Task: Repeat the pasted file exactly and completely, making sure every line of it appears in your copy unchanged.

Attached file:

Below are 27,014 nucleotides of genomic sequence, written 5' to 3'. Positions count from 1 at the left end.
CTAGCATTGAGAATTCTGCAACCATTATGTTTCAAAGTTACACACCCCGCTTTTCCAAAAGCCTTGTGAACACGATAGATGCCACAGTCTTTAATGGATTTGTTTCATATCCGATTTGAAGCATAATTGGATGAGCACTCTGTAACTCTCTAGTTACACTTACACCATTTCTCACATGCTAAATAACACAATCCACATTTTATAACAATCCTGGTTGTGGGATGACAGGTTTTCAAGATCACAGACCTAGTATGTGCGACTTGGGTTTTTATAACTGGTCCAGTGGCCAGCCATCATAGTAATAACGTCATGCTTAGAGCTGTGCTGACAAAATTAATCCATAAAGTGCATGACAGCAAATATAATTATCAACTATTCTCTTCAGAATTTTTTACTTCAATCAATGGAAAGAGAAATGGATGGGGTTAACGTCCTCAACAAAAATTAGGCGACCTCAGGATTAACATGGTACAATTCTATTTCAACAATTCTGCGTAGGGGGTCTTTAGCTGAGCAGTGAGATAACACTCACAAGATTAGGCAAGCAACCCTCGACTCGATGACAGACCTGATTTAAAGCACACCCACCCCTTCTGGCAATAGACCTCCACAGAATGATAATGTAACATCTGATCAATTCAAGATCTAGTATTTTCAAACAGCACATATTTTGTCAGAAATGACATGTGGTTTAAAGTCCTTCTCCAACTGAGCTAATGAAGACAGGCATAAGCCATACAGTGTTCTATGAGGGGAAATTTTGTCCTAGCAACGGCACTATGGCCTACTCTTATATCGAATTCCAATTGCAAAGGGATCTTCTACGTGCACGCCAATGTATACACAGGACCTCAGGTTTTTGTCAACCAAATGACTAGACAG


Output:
Below are 27,014 nucleotides of genomic sequence, written 5' to 3'. Positions count from 1 at the left end.
CTAGCATTGAGAATTCTGCAACCATTATGTTTCAAAGTTACACACCCCGCTTTTCCAAAAGCCTTGTGAACACGATAGATGCCACAGTCTTTAATGGATTTGTTTCATATCCGATTTGAAGCATAATTGGATGAGCACTCTGTAACTCTCTAGTTACACTTACACCATTTCTCACATGCTAAATAACACAATCCACATTTTATAACAATCCTGGTTGTGGGATGACAGGTTTTCAAGATCACAGACCTAGTATGTGCGACTTGGGTTTTTATAACTGGTCCAGTGGCCAGCCATCATAGTAATAACGTCATGCTTAGAGCTGTGCTGACAAAATTAATCCATAAAGTGCATGACAGCAAATATAATTATCAACTATTCTCTTCAGAATTTTTTACTTCAATCAATGGAAAGAGAAATGGATGGGGTTAACGTCCTCAACAAAAATTAGGCGACCTCAGGATTAACATGGTACAATTCTATTTCAACAATTCTGCGTAGGGGGTCTTTAGCTGAGCAGTGAGATAACACTCACAAGATTAGGCAAGCAACCCTCGACTCGATGACAGACCTGATTTAAAGCACACCCACCCCTTCTGGCAATAGACCTCCACAGAATGATAATGTAACATCTGATCAATTCAAGATCTAGTATTTTCAAACAGCACATATTTTGTCAGAAATGACATGTGGTTTAAAGTCCTTCTCCAACTGAGCTAATGAAGACAGGCATAAGCCATACAGTGTTCTATGAGGGGAAATTTTGTCCTAGCAACGGCACTATGGCCTACTCTTATATCGAATTCCAATTGCAAAGGGATCTTCTACGTGCACGCCAATGTATACACAGGACCTCAGGTTTTTGTCAACCAAATGACTAGACAG